New Vision for Buck O'Neil Bridge and Downtown Kansas City Earns Grand Award
By 2016, annual inspections had made it clear that the Buck O'Neil Bridge, connecting downtown Kansas City with the metro's northern suburbs, had numerous structural deficiencies that were too urgent to ignore. But instead of proceeding with a conventional bridge rehabilitation, the City of Kansas City, Mo., and the Missouri Department of Transportation (MoDOT) decided to take a pause to do a comprehensive study that would look at a full range of issues that would yield a new vision of how a future bridge could correct longstanding deficiencies and help continue the economic resurgence of Kansas City's downtown.
MoDOT, the City and the Mid-America Regional Council (MARC) joined together in consultation with local leaders in a unique partnership to complete the first planning and environmental linkages (PEL) study in the state of Missouri and the Kansas City region. This yielded a whole new vision for the future of the Buck O'Neil Bridge and the North Loop of Interstate 70 as it passes through Kansas City's downtown.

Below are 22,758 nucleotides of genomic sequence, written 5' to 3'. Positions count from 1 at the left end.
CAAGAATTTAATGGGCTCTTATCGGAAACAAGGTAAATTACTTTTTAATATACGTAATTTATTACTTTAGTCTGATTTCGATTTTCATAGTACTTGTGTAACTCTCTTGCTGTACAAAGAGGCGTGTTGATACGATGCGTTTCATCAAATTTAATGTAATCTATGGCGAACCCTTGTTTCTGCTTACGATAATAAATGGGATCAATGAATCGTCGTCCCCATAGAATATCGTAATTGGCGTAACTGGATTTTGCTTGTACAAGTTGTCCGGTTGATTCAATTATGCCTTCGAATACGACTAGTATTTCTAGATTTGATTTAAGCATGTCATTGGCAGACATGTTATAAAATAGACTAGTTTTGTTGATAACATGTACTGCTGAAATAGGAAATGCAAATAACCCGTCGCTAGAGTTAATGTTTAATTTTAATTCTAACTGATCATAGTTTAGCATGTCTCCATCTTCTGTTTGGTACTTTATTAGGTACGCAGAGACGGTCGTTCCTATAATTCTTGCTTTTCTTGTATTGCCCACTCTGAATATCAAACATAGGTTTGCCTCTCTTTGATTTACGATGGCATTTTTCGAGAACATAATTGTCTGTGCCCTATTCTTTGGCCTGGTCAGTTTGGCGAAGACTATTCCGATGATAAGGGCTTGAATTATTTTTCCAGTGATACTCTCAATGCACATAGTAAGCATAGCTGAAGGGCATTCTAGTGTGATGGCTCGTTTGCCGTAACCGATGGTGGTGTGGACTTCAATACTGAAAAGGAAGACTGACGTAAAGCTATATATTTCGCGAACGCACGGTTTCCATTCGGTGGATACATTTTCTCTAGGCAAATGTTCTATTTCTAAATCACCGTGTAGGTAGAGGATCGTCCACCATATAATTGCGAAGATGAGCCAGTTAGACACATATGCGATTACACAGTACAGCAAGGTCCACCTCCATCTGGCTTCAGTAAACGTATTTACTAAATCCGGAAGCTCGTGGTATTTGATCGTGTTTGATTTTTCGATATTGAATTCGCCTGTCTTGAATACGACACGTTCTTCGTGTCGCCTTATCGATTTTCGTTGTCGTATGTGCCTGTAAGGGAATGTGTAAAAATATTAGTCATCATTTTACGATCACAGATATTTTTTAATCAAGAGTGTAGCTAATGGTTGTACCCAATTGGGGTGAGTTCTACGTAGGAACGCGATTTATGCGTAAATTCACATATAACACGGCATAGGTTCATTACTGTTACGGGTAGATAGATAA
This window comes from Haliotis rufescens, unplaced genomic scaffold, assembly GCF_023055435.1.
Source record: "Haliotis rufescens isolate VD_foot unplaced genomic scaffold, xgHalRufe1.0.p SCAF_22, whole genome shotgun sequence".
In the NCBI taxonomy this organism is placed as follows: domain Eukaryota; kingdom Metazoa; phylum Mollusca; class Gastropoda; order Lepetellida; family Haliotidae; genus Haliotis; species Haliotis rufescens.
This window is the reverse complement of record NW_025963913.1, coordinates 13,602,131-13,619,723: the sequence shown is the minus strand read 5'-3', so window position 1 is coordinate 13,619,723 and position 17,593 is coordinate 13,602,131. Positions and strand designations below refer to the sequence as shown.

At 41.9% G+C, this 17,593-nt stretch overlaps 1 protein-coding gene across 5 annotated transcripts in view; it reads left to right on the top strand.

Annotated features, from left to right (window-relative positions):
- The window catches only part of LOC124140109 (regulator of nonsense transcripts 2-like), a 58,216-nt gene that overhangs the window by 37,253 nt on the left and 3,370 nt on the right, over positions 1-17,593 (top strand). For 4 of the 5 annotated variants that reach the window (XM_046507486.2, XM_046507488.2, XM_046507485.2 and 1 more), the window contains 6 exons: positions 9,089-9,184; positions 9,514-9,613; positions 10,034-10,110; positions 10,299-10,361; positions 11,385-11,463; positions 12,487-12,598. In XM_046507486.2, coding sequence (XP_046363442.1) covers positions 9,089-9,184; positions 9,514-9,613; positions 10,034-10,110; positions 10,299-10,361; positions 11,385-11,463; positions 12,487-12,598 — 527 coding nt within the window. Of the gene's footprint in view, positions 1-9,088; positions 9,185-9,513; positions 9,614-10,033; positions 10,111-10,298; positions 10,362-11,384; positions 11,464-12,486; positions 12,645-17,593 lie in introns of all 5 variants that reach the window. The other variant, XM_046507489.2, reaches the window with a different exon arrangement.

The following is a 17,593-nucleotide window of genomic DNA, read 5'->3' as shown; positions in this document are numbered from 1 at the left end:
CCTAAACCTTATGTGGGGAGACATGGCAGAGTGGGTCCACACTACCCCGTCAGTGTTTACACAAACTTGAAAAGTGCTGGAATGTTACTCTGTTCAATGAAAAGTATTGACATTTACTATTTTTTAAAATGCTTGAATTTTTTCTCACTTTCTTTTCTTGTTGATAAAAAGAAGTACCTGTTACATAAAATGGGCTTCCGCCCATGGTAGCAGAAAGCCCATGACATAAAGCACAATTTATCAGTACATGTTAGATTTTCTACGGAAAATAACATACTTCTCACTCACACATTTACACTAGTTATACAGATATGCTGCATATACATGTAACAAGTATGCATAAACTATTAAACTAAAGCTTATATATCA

The North Loop of I-70 and Buck O'Neil Bridge were built to serve a different era and different kind of downtown. Constructed in the mid-1950s to enable efficient commuting to and from Kansas City's growing suburbs, the downtown loop cut through vibrant business districts and historic residential zones. The PEL study enabled a thoughtful conversation about how the 28 acres currently dedicated to the I-70 North Loop could be repurposed and contribute to the city's continued economic momentum.
The study has gained national attention because it was one of the first to examine the effects of autonomous and connected vehicles (AV/CV) on future regional travel times and patterns. Modeling showed that if 20 percent of vehicles were AV/CV by the year 2040, there would be a nearly 200 percent increase in projected capacity and a 20 percent reduction in travel times.
Analysis based on feedback from thousands of area stakeholders resulted in support for four alternatives for highway interconnections coming off the bridge and separating traffic destined for downtown. None of the alternatives would expand the interstate and all explore opportunities for new development and urban redesign in the context of public input and environmental needs.
"This study has gained the attention of transportation authorities around the country because it recognizes we need new approaches to upgrade our roads and bridges in today's era of limited funding," says Ben Biller, vice president and general manager of the Transportation Group at Burns & McDonnell. "We're very proud to have been recognized for our role in a process that will be the foundation for one of the most important infrastructure projects in Kansas City in many years to come."
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Contact: Mary Young, Burns & McDonnell